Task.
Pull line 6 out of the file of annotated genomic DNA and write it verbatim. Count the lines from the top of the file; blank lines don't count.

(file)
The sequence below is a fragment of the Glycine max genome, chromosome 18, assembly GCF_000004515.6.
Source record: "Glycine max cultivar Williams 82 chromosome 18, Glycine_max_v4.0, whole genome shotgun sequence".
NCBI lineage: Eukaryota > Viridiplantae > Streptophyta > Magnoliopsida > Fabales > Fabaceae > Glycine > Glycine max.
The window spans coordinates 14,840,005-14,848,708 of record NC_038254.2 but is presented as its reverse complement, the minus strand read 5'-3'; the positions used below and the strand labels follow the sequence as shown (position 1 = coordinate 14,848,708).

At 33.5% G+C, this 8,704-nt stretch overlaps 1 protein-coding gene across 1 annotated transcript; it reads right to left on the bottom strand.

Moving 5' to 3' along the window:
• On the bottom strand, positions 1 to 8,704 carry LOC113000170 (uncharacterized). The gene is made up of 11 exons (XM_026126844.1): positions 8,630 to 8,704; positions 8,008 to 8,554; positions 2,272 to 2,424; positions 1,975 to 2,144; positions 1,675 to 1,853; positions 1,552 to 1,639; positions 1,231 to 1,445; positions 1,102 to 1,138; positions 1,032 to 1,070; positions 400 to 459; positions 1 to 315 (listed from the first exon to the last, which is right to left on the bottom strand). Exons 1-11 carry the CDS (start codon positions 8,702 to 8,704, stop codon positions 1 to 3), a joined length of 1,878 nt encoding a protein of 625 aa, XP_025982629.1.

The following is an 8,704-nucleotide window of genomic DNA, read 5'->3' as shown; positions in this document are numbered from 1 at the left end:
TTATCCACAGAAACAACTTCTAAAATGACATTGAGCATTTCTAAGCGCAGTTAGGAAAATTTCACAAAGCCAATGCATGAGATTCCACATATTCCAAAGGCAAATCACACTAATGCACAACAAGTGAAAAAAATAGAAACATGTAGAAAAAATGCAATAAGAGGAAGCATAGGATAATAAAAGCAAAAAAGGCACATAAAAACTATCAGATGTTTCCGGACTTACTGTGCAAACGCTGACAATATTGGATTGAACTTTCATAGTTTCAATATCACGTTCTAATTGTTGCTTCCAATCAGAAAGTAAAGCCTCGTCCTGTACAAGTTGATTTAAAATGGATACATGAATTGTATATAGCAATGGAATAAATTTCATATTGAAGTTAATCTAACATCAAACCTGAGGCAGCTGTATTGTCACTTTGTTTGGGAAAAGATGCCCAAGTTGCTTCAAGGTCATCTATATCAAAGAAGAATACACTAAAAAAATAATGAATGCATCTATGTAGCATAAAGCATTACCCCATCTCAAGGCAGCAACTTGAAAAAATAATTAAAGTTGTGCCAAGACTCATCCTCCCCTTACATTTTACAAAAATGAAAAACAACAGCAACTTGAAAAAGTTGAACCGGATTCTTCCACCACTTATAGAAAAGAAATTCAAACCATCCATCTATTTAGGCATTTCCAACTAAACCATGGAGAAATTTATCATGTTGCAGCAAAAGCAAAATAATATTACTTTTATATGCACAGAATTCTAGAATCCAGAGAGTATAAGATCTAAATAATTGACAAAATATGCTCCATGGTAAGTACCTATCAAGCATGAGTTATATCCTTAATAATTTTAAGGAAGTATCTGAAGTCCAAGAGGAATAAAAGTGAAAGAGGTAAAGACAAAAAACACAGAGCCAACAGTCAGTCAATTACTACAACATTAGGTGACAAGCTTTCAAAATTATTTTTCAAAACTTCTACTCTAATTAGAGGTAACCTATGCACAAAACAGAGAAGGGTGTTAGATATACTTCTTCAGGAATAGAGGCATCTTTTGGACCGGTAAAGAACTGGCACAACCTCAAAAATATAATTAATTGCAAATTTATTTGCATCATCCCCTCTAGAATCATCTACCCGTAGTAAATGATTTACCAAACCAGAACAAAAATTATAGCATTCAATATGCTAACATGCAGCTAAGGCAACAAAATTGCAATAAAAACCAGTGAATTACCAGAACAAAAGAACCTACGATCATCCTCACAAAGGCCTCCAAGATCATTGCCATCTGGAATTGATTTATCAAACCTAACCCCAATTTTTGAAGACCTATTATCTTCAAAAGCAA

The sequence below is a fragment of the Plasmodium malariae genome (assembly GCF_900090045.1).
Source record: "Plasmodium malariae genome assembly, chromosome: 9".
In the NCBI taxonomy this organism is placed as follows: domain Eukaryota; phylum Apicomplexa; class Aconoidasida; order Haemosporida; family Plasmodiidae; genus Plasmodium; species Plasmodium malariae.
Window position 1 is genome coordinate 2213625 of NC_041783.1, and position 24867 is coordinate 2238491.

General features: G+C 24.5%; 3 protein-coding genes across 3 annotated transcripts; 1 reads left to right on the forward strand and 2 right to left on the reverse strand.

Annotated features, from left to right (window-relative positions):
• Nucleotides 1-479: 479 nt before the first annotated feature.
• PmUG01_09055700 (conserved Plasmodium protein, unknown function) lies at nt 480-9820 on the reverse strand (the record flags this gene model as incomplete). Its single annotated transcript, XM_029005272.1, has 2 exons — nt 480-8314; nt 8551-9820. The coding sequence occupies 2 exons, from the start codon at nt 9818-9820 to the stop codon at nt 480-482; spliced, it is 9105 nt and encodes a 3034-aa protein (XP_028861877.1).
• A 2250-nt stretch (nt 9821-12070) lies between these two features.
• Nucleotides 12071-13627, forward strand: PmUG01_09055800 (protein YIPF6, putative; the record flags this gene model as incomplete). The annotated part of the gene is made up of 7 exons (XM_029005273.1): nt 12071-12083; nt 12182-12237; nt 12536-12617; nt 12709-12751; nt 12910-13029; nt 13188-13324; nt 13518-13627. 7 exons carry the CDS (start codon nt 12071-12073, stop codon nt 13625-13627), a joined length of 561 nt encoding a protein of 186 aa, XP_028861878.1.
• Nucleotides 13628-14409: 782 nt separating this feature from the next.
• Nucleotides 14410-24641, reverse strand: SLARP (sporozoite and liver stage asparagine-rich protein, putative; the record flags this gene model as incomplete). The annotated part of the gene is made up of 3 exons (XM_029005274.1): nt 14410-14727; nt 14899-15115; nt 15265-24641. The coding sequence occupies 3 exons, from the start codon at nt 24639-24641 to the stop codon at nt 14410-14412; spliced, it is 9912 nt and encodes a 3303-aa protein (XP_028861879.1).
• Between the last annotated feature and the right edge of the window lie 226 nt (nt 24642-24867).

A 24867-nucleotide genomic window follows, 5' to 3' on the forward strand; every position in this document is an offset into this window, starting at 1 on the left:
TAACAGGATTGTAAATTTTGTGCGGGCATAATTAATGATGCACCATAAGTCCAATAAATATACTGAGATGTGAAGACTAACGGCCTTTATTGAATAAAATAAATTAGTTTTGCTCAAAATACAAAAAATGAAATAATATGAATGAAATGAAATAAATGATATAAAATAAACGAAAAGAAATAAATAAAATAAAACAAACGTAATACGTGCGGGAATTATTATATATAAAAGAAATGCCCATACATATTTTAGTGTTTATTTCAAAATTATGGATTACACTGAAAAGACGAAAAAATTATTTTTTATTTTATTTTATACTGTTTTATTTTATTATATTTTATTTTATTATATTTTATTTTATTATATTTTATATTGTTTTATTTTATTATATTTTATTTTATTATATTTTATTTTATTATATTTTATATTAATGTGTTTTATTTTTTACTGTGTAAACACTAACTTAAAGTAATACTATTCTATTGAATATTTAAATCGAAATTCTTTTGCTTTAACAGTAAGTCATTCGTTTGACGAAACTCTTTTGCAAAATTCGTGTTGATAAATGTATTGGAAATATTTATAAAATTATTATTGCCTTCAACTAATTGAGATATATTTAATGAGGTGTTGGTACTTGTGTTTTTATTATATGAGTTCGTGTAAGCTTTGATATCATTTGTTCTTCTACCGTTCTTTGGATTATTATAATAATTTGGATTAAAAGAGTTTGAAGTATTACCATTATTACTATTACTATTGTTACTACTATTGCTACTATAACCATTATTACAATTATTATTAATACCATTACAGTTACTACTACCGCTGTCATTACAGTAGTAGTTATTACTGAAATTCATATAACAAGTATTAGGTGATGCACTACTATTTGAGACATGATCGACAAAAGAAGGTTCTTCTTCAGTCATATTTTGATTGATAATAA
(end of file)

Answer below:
Moving 5' to 3' along the window: